Where to find peace and quiet in #London
England Europe Travel Diary

Where to enjoy the quieter side of London

Tourists generally come to London and spend a few days battling crowds of their own kind in and around the major attractions: Westminster Abbey, the Big Ben, London Eye, Tower of London, Tower Bridge, the entire strip down Regent Street from Piccadilly Circus to Oxford Circus, maybe venture to St Paul’s, maybe nose around Soho and that’s it.

You think that’s pretty much London, yet there are so many places that are crowd free, still London and very much enjoyable.

Here are some of London’s quieter corners and why you should visit them.

Visit the Queen Elizabeth Olympic Park

In Sydney, the Olympic Park is used for various many things, including big concerts, sporting events (and practice – I used to train Aikido there), and tourists can do stadium visits. The surrounding parkland is always full of people cycling, enjoying a barbecue or simply having a great family day out.

The Olympic Park in London however, on the day of our visit, was empty.


So empty that I had expected tumble weed to roll across our view and crickets to start singing.

I had found it a pleasant little area, with plenty of park land and spaces and curious corners to explore. Despite the main stadium now being the home ground to Premier League team West Ham, it is only on match day you might encounter crowds, and you can still do a stadium tour to relive the Olympic spirit.

But I suppose, once you have been to one Olympic stadium, the rest are all pretty similar isn’t it?

Get swallowed up and swooshed by The Slide

The Slide from the top of the Arcelormittal Orbit. A bit of screaming may be involved.

What is worth seeing however, is the Arcelormittal Orbit, that weird sculpture tower thingy next to the stadium. From the top, you get a really good view of London, and you get to experience the world’s tallest and longest slide!

Really, you should. It’s not like the little steady drops at children’s playgrounds. This thing speed you up and spins you around in a 40 second descend, and spits you out as you scream for more.

It’s pretty cool.

Ride around the park on Santander Bikes

Not really Boris bikes any more, there are self service bike stations everywhere now and as it is now being sponsored by Santander, hence.. Santander Cycles.

As you get off the train at Stratford there are cycle stations just by the entrance into Olympic Park. If you want to get around the park faster this is probably the best option. The paths around the park are well paved and sign posted so you can’t really get lost.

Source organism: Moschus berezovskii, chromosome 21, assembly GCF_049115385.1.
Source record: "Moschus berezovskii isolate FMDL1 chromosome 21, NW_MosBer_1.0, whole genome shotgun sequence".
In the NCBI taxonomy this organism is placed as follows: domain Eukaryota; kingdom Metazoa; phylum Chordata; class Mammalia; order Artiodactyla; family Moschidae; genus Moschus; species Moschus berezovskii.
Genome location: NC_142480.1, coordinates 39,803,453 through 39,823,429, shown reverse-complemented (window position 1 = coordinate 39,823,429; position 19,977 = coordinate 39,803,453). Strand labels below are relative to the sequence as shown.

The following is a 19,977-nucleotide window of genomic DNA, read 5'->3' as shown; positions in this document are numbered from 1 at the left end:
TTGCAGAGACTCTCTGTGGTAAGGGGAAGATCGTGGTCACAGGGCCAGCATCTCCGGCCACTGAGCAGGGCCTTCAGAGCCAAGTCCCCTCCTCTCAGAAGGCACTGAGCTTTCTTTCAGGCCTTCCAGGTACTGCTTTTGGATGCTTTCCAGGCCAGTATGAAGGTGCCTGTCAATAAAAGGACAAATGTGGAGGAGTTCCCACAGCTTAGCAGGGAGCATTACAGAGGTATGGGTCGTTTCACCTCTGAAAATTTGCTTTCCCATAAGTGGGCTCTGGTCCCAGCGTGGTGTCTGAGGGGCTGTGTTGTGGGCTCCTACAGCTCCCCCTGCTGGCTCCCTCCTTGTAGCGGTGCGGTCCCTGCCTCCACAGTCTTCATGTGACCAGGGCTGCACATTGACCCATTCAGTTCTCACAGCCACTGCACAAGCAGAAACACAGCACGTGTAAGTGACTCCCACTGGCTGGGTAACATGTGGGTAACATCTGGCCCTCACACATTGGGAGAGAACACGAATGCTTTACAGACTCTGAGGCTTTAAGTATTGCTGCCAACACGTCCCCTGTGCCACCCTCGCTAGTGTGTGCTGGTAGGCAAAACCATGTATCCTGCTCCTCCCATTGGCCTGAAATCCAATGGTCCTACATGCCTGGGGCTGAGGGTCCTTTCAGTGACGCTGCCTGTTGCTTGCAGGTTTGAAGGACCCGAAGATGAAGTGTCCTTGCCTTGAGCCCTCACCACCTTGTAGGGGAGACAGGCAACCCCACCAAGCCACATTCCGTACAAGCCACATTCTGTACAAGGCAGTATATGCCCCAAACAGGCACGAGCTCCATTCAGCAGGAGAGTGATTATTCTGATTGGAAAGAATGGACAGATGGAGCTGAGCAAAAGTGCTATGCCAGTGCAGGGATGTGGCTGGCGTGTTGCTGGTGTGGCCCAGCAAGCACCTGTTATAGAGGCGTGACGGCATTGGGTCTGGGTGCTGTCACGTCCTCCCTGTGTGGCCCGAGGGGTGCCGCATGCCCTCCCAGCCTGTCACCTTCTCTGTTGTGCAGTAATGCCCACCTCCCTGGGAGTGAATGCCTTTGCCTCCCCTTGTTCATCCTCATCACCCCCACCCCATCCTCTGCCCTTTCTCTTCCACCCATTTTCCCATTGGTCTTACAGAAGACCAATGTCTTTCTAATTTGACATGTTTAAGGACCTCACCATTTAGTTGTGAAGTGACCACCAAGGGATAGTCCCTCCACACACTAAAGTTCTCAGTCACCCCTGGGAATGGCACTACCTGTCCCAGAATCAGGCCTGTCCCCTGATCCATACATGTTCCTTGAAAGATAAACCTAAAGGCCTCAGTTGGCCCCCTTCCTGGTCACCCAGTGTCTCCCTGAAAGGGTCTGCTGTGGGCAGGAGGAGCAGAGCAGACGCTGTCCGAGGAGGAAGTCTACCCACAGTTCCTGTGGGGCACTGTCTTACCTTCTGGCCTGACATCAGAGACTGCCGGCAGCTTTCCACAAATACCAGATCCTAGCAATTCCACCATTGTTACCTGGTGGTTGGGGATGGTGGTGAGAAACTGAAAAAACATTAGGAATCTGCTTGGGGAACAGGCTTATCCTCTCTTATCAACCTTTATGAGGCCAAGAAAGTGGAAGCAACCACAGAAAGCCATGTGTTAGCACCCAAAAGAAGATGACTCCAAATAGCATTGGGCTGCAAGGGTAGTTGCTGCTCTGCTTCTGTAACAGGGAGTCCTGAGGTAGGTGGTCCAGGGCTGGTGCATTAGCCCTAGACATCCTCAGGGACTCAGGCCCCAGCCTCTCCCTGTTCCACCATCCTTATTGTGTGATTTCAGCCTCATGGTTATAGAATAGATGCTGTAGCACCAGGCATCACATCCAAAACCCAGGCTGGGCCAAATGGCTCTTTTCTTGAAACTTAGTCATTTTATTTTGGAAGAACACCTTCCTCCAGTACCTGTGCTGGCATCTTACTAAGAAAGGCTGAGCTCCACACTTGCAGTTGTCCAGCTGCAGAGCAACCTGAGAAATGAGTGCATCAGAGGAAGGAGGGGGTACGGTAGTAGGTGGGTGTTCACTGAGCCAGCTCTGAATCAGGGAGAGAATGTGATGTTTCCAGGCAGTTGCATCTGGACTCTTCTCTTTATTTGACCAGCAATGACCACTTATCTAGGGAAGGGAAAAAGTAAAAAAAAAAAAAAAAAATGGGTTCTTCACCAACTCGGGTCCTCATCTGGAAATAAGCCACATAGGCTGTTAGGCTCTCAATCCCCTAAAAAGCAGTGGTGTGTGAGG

Get yourself to Greenwich

You know that GMT (Greenwich Mean Time) actually does refer to Greenwich? I don’t know why many tourists don’t come this far, but it’s quite an interesting place to come and learn about time.

Oh hey! You are right on Time! (Image source: Wikimedia Commons CC BY-SA 3.0 | Credit to: Sebastian “sebrem” Bremic)

Visit the Royal Observatory and get on with the Time

The Meridien line runs directly through the centre of the Observatory building, so you could legitimately say “Look I am right on time!”

Ha ha, ok nerd humour, but funny right?

Ok fine, I’ll stop, but go and enjoy the Observatory. There’s nothing more fascinating than to learn all about the stars and planets and wonder if there are other life forms outside Earth.

Not to mention, from this hill you can a really good view of Canary Wharf and the London beyond.

Be on a film set and get a free lesson on architecture and naval history

Interior of the Old Royal Naval College Chapel. Amazing isn’t it? (Image source: Wikimedia Commons CC-BY-SA 3.0 | Credit to: David Iliff)

The Old Royal Naval College – you know, down by the river, that palace-like building which Thor almost destroyed in The Dark World?

If you are around Greenwich it’s worth a visit. The architecture is magnificent and there are often free events and talks to teach you about history and the architects of these buildings. Look up the events page at the Old Royal Naval College for more info!

Richmond Park

I am not sure what the hype is about Hyde Park. It often gets too crowded for enjoyment, which defeats the purpose of having a park at all!

However there is an alternative. Richmond Park, the largest of all Royal Parks only just a 15 mins train ride away, is beautiful and crowd free most of the time.

The beautiful Richmond Park is a great alternative to Hyde Park (Image source: Wikimedia Commons CC BY-SA 2.0 | Credit to: Nigel Cox)

Where you can jog and walk among wildlife

Richmond Park is popular with local runners/joggers/walkers. So join them and enjoy the great day out.